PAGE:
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Over the last decade we’ve witnessed a discouraging surge in poaching, but we’ve also seen a recent wave of investment in rhino conservation efforts. Despite the increase in funding for anti-poaching, a new study by the Zoological Society of London and South Africa’s Ezemvolo KZN Wildlife suggests that foot patrols, the boots on the ground in the war against poaching, may not be enough to save the rhino.
The IUCN (International Union for Conservation of Nature) currently recommends 1 wildlife ranger per 100 km2 in rhino protected areas as a guideline for sufficient law enforcement presence. But in today’s changing criminal climate, the presence of rangers alone is not enough to deter rhino poachers.
Poaching activity is clustered in “hotspots” of high rhino density or easy poacher access. Ranger patrols are active in these areas, but as the researchers say “in the right place at the wrong time.” Despite the presence of boots on the ground, rhinos continue to be poached, counter to established law enforcement theory of presence and deterrence.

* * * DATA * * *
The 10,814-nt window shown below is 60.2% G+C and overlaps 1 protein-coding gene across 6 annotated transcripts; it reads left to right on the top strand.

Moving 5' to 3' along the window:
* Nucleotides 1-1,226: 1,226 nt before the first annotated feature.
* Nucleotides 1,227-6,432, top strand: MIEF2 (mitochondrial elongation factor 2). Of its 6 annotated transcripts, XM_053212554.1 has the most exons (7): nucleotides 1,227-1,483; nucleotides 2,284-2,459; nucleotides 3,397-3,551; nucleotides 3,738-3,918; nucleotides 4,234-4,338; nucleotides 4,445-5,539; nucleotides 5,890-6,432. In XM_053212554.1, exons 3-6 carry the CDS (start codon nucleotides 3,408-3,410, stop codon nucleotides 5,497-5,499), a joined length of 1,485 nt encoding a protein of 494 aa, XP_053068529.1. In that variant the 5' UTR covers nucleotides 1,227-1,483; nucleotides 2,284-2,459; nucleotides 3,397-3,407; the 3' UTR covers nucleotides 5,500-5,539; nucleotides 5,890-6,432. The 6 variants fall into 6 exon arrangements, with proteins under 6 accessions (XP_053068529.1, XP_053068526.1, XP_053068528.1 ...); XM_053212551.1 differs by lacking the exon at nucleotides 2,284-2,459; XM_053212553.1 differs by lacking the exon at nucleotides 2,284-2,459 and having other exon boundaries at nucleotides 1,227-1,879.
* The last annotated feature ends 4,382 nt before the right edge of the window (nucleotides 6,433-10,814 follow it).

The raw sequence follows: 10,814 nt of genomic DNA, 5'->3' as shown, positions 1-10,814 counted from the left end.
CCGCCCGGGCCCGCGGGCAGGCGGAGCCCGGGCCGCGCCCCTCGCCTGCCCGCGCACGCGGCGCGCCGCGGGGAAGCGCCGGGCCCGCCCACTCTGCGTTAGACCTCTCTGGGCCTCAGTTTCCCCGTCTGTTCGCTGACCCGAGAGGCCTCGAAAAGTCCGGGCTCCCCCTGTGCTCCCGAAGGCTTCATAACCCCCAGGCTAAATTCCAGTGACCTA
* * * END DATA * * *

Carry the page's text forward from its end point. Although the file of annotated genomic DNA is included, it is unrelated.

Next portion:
The fact that anti-poaching operations are underfunded across Africa is nothing new to rhino conservationists. But with a high-risk species such as rhinos, today it is more important than ever to use available resources as effectively as possible.
“The war on poaching will unlikely be won solely by more guns and boots on the ground in the long run,” state the researchers. Modern anti-poaching strategies need to incorporate technologies that monitor foot patrol data and poaching activity within an adaptive management framework to maximize ranger deployment effectiveness.
Law enforcement is only one part of the solution to poaching. Community involvement is essential, as seen with successful community-based approaches like Zimbabwe’s CAMPFIRE program and Namibia’s communal conservancies. Sustainable use approaches provide incentives for communities to conserve wildlife, which are vital to deterring poaching, especially when combined with efficient patrol efforts.
SCI Foundation has a long history of supporting rhino anti-poaching efforts in South Africa, Tanzania, Zambia, and Zimbabwe. We are currently working to increase the effectiveness of anti-poaching operations in northwest Namibia and Tanzania’s Selous Game Reserve, both places where hunting provides much-needed conservation benefits. To learn more or support our efforts, please visit endangerpoaching.org.
Source: Barichievy et al. “Do armed field-rangers deter rhino poachers? An empirical analysis” Biological Conservation 209 (2017) 554-560.